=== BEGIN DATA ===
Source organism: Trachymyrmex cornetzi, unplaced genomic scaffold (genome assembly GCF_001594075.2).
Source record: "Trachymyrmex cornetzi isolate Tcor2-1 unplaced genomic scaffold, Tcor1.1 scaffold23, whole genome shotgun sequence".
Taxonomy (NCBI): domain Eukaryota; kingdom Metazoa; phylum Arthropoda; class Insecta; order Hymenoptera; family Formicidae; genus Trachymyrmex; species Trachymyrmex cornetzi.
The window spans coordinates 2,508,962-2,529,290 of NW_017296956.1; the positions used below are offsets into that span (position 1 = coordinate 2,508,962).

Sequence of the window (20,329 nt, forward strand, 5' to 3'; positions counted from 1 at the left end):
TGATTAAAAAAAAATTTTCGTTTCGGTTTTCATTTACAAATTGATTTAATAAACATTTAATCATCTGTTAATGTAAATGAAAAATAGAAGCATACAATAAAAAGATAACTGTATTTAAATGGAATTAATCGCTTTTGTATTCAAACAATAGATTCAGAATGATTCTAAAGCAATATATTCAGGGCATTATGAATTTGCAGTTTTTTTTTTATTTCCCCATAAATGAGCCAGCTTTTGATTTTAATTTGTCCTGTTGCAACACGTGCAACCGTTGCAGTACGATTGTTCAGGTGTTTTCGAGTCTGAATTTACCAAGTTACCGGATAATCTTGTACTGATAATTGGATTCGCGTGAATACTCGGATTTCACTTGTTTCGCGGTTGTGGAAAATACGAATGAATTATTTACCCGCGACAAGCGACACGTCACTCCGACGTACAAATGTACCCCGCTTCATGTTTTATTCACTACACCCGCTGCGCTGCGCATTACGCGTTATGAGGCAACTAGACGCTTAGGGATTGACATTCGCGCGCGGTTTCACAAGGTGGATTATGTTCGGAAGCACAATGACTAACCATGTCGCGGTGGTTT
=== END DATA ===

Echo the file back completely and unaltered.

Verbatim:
Source organism: Trachymyrmex cornetzi, unplaced genomic scaffold (genome assembly GCF_001594075.2).
Source record: "Trachymyrmex cornetzi isolate Tcor2-1 unplaced genomic scaffold, Tcor1.1 scaffold23, whole genome shotgun sequence".
Taxonomy (NCBI): domain Eukaryota; kingdom Metazoa; phylum Arthropoda; class Insecta; order Hymenoptera; family Formicidae; genus Trachymyrmex; species Trachymyrmex cornetzi.
The window spans coordinates 2,508,962-2,529,290 of NW_017296956.1; the positions used below are offsets into that span (position 1 = coordinate 2,508,962).

Sequence of the window (20,329 nt, forward strand, 5' to 3'; positions counted from 1 at the left end):
TGATTAAAAAAAAATTTTCGTTTCGGTTTTCATTTACAAATTGATTTAATAAACATTTAATCATCTGTTAATGTAAATGAAAAATAGAAGCATACAATAAAAAGATAACTGTATTTAAATGGAATTAATCGCTTTTGTATTCAAACAATAGATTCAGAATGATTCTAAAGCAATATATTCAGGGCATTATGAATTTGCAGTTTTTTTTTTATTTCCCCATAAATGAGCCAGCTTTTGATTTTAATTTGTCCTGTTGCAACACGTGCAACCGTTGCAGTACGATTGTTCAGGTGTTTTCGAGTCTGAATTTACCAAGTTACCGGATAATCTTGTACTGATAATTGGATTCGCGTGAATACTCGGATTTCACTTGTTTCGCGGTTGTGGAAAATACGAATGAATTATTTACCCGCGACAAGCGACACGTCACTCCGACGTACAAATGTACCCCGCTTCATGTTTTATTCACTACACCCGCTGCGCTGCGCATTACGCGTTATGAGGCAACTAGACGCTTAGGGATTGACATTCGCGCGCGGTTTCACAAGGTGGATTATGTTCGGAAGCACAATGACTAACCATGTCGCGGTGGTTT